Coronavirus: Number of US prisoners with Covid-19 passes 50,000 mark

‘A global pandemic creates a level of urgency that people should not be kept in prison one day longer than necessary,’ says Nicole Porter, director of advocacy for The Sentencing Project

James Crump
Friday 03 July 2020 21:53
Trump lawyer Michael Cohen arrives home Thursday after being released from federal prison

The number of US prisoners who have tested positive for coronavirus, now totals more than 50,000.

At least 52,649 prisoners had tested positive for coronavirus by the end of June, which represented an eight per cent rise from the week before, according to data from nonprofit news organisation, the Marshall Project, and the Associated Press.

Of the 52,649 prisoners, at least 35,796 have recovered from the virus, while 616 have died.

Additionally, more than 11,810 staff members have been reported to have contracted Covid-19 and at least 43 of them have died.

Ohio was the state that recorded the most deaths in prisons in June, with 86, while the Federal Bureau of Prisons announced 94 in their facilities.

The only two states who had not reported any cases of coronavirus inside their prisons by 30 June, were Hawaii and Wyoming.

The amount of coronavirus cases fell in prisons in May, but in June they rose again after Tennessee, Texas and other states reported new outbreaks across jails in their networks.

The increase in Covid-19 cases in prisons has come as positive results in the US have risen dramatically, with the country recording record daily figures above 50,000 in the last week.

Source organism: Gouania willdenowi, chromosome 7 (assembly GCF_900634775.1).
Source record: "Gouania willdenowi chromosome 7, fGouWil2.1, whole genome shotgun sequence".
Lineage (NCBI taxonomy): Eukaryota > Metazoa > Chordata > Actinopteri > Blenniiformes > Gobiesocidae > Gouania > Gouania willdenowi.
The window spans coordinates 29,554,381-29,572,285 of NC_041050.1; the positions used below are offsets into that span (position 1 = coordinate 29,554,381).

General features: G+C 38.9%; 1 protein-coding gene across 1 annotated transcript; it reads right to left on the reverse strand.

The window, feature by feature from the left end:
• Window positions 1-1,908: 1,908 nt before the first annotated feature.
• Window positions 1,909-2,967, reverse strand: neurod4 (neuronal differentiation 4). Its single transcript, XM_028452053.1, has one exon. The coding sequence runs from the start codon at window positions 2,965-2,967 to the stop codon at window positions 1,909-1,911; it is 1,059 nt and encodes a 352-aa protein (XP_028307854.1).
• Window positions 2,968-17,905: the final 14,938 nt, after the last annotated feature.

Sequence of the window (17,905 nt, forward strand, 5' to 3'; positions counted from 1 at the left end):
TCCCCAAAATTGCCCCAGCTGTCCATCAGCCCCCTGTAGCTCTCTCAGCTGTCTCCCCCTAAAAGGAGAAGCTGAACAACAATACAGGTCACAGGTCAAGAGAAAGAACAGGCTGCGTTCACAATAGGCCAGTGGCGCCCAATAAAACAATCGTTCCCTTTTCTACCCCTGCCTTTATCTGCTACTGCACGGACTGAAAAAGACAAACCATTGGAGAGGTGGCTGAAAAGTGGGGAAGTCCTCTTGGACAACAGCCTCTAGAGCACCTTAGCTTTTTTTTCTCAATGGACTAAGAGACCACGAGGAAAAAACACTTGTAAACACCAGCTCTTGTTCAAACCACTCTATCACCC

States such as Arizona and Texas have been badly hit, and have halted further easing of measures and closed bars again in an attempt to control the virus.

Outbreaks at prisons have been a concern since the start of the pandemic, and many low-risk prisoners, including president Donald Trump’s former attorney Michael Cohen, have left early due to fears they would contract the virus in a crowded facility.

Nicole Porter, director of advocacy for The Sentencing Project, told the AP that most states have only let a small number of prisoners out early, despite overcrowding.

In Louisiana, 1,100 inmates were put forward to have their release date examined, but only 63 have been let out early or are scheduled to be, according to the Advocate.

Ms Porter said that this is not good enough, and added that authorities should be looking to release every prisoner early who is due to leave this year.

“A global pandemic creates a level of urgency that people should not be kept in prison one day longer than necessary,” Ms Porter said.

“Many of those people pose absolutely no threat to public safety and their liberty would have been restored anyway this year.”

Piet van Lier, a researcher for Policy Matters Ohio echoed Ms Porter’s comments and said: “They could save lives by reducing the prison population as the Covid-19 death toll continues to rise behind bars.”

According to a tracking project hosted by Johns Hopkins University, there are now more than 2.7 million people who have tested positive for coronavirus in the US. The death toll has reached at least 129,192.

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